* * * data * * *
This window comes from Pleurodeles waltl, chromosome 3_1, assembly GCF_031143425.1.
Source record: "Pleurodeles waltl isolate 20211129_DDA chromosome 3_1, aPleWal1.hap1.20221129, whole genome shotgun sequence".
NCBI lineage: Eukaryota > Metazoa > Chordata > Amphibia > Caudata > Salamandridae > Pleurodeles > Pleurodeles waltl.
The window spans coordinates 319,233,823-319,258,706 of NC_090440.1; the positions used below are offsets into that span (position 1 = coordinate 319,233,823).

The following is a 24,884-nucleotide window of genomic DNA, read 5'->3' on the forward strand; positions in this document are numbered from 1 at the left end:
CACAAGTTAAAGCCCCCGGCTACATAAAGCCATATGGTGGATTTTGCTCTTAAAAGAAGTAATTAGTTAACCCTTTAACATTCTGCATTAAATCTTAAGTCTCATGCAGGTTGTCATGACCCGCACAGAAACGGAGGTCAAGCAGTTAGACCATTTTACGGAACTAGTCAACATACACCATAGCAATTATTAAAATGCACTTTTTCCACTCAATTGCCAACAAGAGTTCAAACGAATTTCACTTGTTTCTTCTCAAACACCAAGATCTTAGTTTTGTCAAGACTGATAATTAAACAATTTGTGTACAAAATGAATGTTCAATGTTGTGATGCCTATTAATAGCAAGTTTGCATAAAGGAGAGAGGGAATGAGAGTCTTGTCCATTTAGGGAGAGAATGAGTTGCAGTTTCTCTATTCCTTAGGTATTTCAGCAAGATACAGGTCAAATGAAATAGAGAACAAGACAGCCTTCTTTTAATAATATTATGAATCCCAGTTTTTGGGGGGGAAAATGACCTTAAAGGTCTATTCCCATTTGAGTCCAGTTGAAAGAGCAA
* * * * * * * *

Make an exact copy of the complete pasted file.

This window comes from Pleurodeles waltl, chromosome 3_1, assembly GCF_031143425.1.
Source record: "Pleurodeles waltl isolate 20211129_DDA chromosome 3_1, aPleWal1.hap1.20221129, whole genome shotgun sequence".
NCBI lineage: Eukaryota > Metazoa > Chordata > Amphibia > Caudata > Salamandridae > Pleurodeles > Pleurodeles waltl.
The window spans coordinates 319,233,823-319,258,706 of NC_090440.1; the positions used below are offsets into that span (position 1 = coordinate 319,233,823).

The following is a 24,884-nucleotide window of genomic DNA, read 5'->3' on the forward strand; positions in this document are numbered from 1 at the left end:
CACAAGTTAAAGCCCCCGGCTACATAAAGCCATATGGTGGATTTTGCTCTTAAAAGAAGTAATTAGTTAACCCTTTAACATTCTGCATTAAATCTTAAGTCTCATGCAGGTTGTCATGACCCGCACAGAAACGGAGGTCAAGCAGTTAGACCATTTTACGGAACTAGTCAACATACACCATAGCAATTATTAAAATGCACTTTTTCCACTCAATTGCCAACAAGAGTTCAAACGAATTTCACTTGTTTCTTCTCAAACACCAAGATCTTAGTTTTGTCAAGACTGATAATTAAACAATTTGTGTACAAAATGAATGTTCAATGTTGTGATGCCTATTAATAGCAAGTTTGCATAAAGGAGAGAGGGAATGAGAGTCTTGTCCATTTAGGGAGAGAATGAGTTGCAGTTTCTCTATTCCTTAGGTATTTCAGCAAGATACAGGTCAAATGAAATAGAGAACAAGACAGCCTTCTTTTAATAATATTATGAATCCCAGTTTTTGGGGGGGAAAATGACCTTAAAGGTCTATTCCCATTTGAGTCCAGTTGAAAGAGCAA